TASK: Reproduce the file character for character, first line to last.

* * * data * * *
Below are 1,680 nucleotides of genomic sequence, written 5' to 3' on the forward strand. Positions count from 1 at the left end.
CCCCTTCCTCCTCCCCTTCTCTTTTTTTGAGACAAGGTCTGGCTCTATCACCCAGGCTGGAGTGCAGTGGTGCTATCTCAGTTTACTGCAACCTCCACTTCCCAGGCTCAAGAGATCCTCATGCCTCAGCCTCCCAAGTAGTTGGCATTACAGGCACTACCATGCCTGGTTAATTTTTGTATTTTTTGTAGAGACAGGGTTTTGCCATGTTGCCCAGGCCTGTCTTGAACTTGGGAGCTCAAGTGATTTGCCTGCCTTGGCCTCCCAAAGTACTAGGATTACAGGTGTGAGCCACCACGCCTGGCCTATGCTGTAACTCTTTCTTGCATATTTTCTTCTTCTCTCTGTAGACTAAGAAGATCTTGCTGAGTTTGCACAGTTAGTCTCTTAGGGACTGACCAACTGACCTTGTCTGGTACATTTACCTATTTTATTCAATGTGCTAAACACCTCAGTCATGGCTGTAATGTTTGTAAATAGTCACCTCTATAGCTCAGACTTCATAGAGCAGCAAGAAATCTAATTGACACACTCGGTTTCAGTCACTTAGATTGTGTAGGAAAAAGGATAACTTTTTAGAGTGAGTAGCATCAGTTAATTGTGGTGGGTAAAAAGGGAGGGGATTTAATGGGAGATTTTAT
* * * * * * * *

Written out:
Below are 1,680 nucleotides of genomic sequence, written 5' to 3' on the forward strand. Positions count from 1 at the left end.
CCCCTTCCTCCTCCCCTTCTCTTTTTTTGAGACAAGGTCTGGCTCTATCACCCAGGCTGGAGTGCAGTGGTGCTATCTCAGTTTACTGCAACCTCCACTTCCCAGGCTCAAGAGATCCTCATGCCTCAGCCTCCCAAGTAGTTGGCATTACAGGCACTACCATGCCTGGTTAATTTTTGTATTTTTTGTAGAGACAGGGTTTTGCCATGTTGCCCAGGCCTGTCTTGAACTTGGGAGCTCAAGTGATTTGCCTGCCTTGGCCTCCCAAAGTACTAGGATTACAGGTGTGAGCCACCACGCCTGGCCTATGCTGTAACTCTTTCTTGCATATTTTCTTCTTCTCTCTGTAGACTAAGAAGATCTTGCTGAGTTTGCACAGTTAGTCTCTTAGGGACTGACCAACTGACCTTGTCTGGTACATTTACCTATTTTATTCAATGTGCTAAACACCTCAGTCATGGCTGTAATGTTTGTAAATAGTCACCTCTATAGCTCAGACTTCATAGAGCAGCAAGAAATCTAATTGACACACTCGGTTTCAGTCACTTAGATTGTGTAGGAAAAAGGATAACTTTTTAGAGTGAGTAGCATCAGTTAATTGTGGTGGGTAAAAAGGGAGGGGATTTAATGGGAGATTTTAT